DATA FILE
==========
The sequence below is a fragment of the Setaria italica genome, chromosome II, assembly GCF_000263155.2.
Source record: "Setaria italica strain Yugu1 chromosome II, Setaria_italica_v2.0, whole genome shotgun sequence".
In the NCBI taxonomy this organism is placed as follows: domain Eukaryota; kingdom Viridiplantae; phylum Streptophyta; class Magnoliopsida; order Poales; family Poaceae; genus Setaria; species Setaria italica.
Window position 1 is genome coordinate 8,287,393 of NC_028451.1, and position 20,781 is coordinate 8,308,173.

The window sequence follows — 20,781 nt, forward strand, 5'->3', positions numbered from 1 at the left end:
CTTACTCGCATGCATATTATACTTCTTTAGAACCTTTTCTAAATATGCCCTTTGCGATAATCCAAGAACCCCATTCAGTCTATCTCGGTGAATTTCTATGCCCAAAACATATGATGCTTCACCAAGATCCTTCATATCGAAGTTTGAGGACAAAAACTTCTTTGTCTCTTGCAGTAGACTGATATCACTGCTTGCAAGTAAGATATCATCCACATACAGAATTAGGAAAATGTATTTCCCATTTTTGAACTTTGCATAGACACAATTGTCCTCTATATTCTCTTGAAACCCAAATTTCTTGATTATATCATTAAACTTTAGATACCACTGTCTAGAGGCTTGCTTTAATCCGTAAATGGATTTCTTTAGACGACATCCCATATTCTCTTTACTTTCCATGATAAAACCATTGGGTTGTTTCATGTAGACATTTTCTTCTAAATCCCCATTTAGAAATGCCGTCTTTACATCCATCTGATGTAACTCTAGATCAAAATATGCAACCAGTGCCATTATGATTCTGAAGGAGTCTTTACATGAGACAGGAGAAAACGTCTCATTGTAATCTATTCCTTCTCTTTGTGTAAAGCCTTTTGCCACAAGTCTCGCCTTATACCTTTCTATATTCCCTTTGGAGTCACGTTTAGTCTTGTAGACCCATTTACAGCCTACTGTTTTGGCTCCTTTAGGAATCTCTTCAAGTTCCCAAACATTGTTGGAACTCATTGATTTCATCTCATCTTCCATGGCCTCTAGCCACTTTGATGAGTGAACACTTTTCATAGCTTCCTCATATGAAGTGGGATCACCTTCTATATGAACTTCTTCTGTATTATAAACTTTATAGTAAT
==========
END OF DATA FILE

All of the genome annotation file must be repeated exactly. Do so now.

The sequence below is a fragment of the Setaria italica genome, chromosome II, assembly GCF_000263155.2.
Source record: "Setaria italica strain Yugu1 chromosome II, Setaria_italica_v2.0, whole genome shotgun sequence".
In the NCBI taxonomy this organism is placed as follows: domain Eukaryota; kingdom Viridiplantae; phylum Streptophyta; class Magnoliopsida; order Poales; family Poaceae; genus Setaria; species Setaria italica.
Window position 1 is genome coordinate 8,287,393 of NC_028451.1, and position 20,781 is coordinate 8,308,173.

The window sequence follows — 20,781 nt, forward strand, 5'->3', positions numbered from 1 at the left end:
CTTACTCGCATGCATATTATACTTCTTTAGAACCTTTTCTAAATATGCCCTTTGCGATAATCCAAGAACCCCATTCAGTCTATCTCGGTGAATTTCTATGCCCAAAACATATGATGCTTCACCAAGATCCTTCATATCGAAGTTTGAGGACAAAAACTTCTTTGTCTCTTGCAGTAGACTGATATCACTGCTTGCAAGTAAGATATCATCCACATACAGAATTAGGAAAATGTATTTCCCATTTTTGAACTTTGCATAGACACAATTGTCCTCTATATTCTCTTGAAACCCAAATTTCTTGATTATATCATTAAACTTTAGATACCACTGTCTAGAGGCTTGCTTTAATCCGTAAATGGATTTCTTTAGACGACATCCCATATTCTCTTTACTTTCCATGATAAAACCATTGGGTTGTTTCATGTAGACATTTTCTTCTAAATCCCCATTTAGAAATGCCGTCTTTACATCCATCTGATGTAACTCTAGATCAAAATATGCAACCAGTGCCATTATGATTCTGAAGGAGTCTTTACATGAGACAGGAGAAAACGTCTCATTGTAATCTATTCCTTCTCTTTGTGTAAAGCCTTTTGCCACAAGTCTCGCCTTATACCTTTCTATATTCCCTTTGGAGTCACGTTTAGTCTTGTAGACCCATTTACAGCCTACTGTTTTGGCTCCTTTAGGAATCTCTTCAAGTTCCCAAACATTGTTGGAACTCATTGATTTCATCTCATCTTCCATGGCCTCTAGCCACTTTGATGAGTGAACACTTTTCATAGCTTCCTCATATGAAGTGGGATCACCTTCTATATGAACTTCTTCTGTATTATAAACTTTATAGTAAT